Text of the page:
I am having otoplasty and a chin implant in a few weeks. I am told that conchal excision will be used to pin my ears back. I am considering rhinoplasty in the future to make the septum less visible from the side and will need cartilage grafts. Will the cartilage removed during otoplasty impact my ability to do that? Could the peice of cartilage be seperatly stitched to the mastoid fascia or something to preserve it instead of disposing of it? Should I have planned the surgeries at the same time?
Otoplasty, Conchal excision and future rhinoplasty. Bit of an odd question?
Doctor Answers (12)
From what you are describing with regards to the planned nasal surgery, it should be possible to complete the surgery with your septal cartilage and not require your conchal cartilage. I perform otoplasty quite frequently and have found that conchal bowl excision results in a permanent much more natural result. The conchal cartilage could be 'stored' under the scalp but would possibly be visible cosmetically and feel strange to the touch. The ideal setup is to have the two procedures performed at the same time. Best of Luck.
George T. Moynihan MD
Otoplasty and rhinoplasty
The otoplasty procedure does not usually involve removal of cartilage from the conceal bowl. The ear cartilage is sutured back, not removed during otoplasty procedure. For the rhinoplasty procedure the primary cartilage used when grafting is necessary, is from the nasal cartilage, not ear cartilage. For examples of otoplasty and rhinoplasty, please see the link below to our photo gallery
Ear surgery and later nasal surgery
Your surgeon could do your otoplasty by not removing cartilage and use only sutures to pin the ear back. Cartilage does not have to be removed in all cases. You could also store the cartilage in a pocket behind the ear. Good luck. Donald R. Nunn MD Atlanta Plastic Surgeon.
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Otoplasty and rhinoplasty cartilage grafting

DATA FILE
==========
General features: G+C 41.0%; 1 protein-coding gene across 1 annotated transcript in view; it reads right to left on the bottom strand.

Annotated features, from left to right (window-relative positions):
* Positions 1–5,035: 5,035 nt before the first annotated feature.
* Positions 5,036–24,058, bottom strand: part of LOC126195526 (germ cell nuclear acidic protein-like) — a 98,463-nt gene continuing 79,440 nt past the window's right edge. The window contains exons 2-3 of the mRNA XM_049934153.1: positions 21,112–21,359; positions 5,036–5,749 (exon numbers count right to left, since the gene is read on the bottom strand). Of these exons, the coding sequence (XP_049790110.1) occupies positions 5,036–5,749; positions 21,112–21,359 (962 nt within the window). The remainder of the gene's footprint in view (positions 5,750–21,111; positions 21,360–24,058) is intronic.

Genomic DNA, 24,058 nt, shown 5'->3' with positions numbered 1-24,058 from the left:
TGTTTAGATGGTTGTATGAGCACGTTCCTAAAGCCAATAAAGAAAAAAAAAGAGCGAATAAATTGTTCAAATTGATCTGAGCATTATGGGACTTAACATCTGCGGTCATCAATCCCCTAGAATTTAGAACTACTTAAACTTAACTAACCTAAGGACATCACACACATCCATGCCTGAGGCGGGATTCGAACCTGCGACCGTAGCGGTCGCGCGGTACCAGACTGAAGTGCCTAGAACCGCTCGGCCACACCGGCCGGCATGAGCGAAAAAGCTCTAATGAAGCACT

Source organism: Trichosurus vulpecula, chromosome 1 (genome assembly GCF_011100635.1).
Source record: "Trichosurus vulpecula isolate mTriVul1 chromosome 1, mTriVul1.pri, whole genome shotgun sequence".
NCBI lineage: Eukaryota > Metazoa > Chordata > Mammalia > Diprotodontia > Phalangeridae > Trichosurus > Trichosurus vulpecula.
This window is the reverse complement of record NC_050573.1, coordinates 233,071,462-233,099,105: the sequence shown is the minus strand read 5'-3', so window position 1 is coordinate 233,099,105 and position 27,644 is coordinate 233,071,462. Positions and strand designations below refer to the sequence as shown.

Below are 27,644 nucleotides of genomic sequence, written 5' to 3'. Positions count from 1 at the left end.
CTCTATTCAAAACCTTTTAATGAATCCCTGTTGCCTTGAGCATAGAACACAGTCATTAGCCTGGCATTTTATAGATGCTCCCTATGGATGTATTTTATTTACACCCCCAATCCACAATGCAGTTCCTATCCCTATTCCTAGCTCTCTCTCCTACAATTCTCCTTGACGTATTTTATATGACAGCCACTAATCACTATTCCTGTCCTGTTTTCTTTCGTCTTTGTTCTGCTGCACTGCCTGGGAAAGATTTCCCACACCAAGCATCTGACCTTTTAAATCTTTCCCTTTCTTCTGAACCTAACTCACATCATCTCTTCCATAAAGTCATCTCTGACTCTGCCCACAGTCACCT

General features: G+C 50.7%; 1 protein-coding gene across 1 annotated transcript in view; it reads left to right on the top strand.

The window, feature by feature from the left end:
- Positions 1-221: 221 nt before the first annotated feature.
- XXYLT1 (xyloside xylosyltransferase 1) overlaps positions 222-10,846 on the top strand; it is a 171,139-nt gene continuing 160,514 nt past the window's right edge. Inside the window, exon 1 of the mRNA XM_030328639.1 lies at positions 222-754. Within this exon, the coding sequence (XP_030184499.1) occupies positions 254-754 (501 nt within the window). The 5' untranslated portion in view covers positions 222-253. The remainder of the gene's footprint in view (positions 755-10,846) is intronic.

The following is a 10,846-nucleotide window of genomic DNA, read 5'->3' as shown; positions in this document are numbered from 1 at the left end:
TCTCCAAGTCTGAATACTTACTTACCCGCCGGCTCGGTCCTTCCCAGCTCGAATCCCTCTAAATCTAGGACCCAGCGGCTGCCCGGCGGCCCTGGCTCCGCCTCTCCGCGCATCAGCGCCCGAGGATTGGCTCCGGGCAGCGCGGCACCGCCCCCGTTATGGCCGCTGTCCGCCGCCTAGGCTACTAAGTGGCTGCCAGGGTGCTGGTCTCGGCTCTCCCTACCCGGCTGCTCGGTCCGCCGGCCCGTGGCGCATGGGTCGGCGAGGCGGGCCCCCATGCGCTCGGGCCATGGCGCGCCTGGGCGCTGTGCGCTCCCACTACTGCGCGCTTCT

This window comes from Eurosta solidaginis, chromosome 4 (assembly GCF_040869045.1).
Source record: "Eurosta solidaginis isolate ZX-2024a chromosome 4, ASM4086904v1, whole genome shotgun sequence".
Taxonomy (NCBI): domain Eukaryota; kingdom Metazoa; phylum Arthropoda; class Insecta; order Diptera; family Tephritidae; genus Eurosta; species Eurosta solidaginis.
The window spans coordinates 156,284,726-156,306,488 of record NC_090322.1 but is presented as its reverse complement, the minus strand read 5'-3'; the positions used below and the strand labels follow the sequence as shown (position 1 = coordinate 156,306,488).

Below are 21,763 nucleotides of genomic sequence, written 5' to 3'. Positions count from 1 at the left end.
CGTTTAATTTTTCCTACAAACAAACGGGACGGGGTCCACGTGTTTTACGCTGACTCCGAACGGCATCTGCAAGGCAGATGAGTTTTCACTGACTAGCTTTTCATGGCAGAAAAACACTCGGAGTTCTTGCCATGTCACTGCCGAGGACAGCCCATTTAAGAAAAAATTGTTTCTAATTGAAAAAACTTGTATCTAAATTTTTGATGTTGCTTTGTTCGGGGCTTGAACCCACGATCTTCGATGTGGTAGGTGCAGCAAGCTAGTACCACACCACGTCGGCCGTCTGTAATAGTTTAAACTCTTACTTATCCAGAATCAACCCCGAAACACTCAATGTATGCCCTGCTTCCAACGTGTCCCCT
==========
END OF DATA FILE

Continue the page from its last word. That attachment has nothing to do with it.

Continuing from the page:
We usually use septum cartilage as the go to grafting material for rhinoplasty. It is possible that ear cartilage could be needed too, but not necessarily.
I'd suggest talking with your surgeon to see if he or she thinks it's a good idea to bank the conchal ear cartilage that would otherwise be removed during your otoplasty.
Web reference: http://www.rhinoplastyinseattle.com
Otoplasty before rhinoplasty probably not an issue
That is a very interesting and well thought out question. Most of the time, in primary rhinoplasty surgery, septal cartilage is used for grafting. It is mostly in revision cases that we look to the ears for additional cartilage, when no septal cartilage is available. The conchal shave you will have during the otoplasty is a very small amount of cartilage and not likely an amount worth 'banking.' However, more of a concern are the sutures holding back the ears. If you will need conchal cartilage harvested in the future, it is the sutures holding your ear in place that would be the issue. Talk to your surgeon about the possibility of ever needing ear cartilage. If it is a definite, you may want to have the rhinoplasty performed first. My guess is that it is unlikely that you will need the conchal cartilage for your rhinoplasty so you can proceed with your plans.